Microsoft snubs Bluetooth
After dangling the promise of wireless support in front of developers, Microsoft Corp. has decided to wait for Bluetooth to grow up before supporting the wireless PAN (personal area network) solution in the company's Window's XP operating system.
The official line from the Redmond, Wash.-based company is that due to a lack of "sufficient quantities of production-quality Bluetooth hardware, Microsoft cannot estimate when or how [Bluetooth] will be supported in Windows."
It is no secret that Bluetooth remains in its developmental infancy, struggling with issues such as interoperability with other wireless devices. Losing the support of software giant Microsoft could stunt Bluetooth's development.
"It's a chicken-and-egg question. [Bluetooth] could be harder to roll out now, as [developers] won't have one point of support -- Microsoft. But Microsoft is also saying they don't see enough Bluetooth products on the market to test with and validate with," said Stacy Wu, an analyst at Mobile Insights, in Mountain View, Calif.
The news comes just weeks after Microsoft Chairman and Chief Software Architect Bill Gates announced the availability of a Beta 2 version of Windows XP at WinHEC 2001, the company's hardware developer's conference in Anaheim, Calif. Windows XP is Microsoft's planned upgrade path for all of its existing OSes, and support for wireless technology such as Bluetooth had been part of the XP hype.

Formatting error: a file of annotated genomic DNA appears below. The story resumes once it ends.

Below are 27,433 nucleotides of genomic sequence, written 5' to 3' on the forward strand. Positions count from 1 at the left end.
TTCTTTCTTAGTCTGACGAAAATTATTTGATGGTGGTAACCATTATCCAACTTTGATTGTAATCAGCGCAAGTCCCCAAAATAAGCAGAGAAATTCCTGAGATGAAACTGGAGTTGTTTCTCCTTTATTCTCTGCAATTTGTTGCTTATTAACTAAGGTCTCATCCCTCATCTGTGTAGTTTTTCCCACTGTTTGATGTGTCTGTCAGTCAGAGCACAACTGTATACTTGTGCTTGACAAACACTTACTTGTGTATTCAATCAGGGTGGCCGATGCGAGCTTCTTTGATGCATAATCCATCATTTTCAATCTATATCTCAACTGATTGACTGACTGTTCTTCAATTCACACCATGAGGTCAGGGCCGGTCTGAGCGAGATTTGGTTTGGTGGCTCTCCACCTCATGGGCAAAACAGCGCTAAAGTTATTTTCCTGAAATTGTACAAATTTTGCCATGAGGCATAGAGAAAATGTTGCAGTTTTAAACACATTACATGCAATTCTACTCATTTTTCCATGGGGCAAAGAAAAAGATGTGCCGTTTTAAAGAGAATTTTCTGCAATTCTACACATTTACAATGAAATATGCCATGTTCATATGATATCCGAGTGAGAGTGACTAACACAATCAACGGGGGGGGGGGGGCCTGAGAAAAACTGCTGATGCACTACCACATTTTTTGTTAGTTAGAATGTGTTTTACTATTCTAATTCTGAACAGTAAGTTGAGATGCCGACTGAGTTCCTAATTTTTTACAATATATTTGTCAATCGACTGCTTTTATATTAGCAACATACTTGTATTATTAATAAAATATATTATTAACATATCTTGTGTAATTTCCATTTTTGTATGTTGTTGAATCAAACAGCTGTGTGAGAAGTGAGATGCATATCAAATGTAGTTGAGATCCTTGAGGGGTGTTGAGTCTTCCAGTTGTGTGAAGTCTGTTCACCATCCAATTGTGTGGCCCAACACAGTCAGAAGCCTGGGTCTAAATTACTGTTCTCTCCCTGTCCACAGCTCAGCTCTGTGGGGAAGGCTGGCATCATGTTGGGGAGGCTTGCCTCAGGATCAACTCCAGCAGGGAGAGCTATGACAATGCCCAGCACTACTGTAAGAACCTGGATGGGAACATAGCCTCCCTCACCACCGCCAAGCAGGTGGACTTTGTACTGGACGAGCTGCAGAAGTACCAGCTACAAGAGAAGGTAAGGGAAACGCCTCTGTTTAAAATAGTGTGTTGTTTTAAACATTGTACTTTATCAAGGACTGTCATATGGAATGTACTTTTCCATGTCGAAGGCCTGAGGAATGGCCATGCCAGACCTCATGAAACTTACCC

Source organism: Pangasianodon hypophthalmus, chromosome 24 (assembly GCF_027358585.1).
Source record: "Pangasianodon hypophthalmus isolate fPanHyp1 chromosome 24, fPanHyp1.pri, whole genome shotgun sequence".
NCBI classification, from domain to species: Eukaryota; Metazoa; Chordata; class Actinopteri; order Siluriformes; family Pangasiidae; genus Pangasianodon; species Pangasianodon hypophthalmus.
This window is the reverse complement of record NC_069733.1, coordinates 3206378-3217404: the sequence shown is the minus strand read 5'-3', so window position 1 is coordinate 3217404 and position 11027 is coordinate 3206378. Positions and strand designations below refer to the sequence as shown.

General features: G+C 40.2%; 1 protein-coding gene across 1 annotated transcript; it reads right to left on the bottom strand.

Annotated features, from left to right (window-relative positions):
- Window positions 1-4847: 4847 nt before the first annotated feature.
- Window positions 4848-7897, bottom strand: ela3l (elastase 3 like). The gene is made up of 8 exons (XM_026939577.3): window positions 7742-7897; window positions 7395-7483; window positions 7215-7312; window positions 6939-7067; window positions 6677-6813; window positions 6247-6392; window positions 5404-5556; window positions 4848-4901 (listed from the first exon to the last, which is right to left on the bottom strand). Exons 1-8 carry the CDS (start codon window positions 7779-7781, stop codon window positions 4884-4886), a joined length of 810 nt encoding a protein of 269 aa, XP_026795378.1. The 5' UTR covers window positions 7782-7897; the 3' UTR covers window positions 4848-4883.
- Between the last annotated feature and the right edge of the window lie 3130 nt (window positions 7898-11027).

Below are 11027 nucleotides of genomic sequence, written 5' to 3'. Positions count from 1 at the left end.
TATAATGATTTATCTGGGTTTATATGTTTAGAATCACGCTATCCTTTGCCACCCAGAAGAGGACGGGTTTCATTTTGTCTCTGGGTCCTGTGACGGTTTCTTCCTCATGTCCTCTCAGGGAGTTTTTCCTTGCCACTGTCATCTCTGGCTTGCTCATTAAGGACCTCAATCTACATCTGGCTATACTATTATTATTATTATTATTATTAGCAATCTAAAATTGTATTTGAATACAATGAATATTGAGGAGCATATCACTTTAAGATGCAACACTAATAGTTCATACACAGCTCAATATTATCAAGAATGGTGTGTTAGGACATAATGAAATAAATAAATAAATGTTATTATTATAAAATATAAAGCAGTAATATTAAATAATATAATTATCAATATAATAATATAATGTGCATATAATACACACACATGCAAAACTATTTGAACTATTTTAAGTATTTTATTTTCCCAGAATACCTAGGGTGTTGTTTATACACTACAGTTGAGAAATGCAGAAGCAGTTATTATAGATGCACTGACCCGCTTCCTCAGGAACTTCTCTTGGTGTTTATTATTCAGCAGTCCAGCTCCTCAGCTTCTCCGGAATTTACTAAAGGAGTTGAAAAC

Microsoft's decision leaves Bluetooth support in the hands of third party Bluetooth vendors.
"When technology [such as Bluetooth] is early, it doesn't get incorporated as a default utility in the OS. You have a third party vendor support that," Wu said, adding that Microsoft will also hold back XP OS support for early versions of USB 2.0.
One of those third party Bluetooth vendors, San Francisco-based Rappore Technologies Corp., is happy to pick up the torch.
"We can support and deploy Bluetooth right now," said Ken Ebert, a senior engineer at and co-founder of Rappore.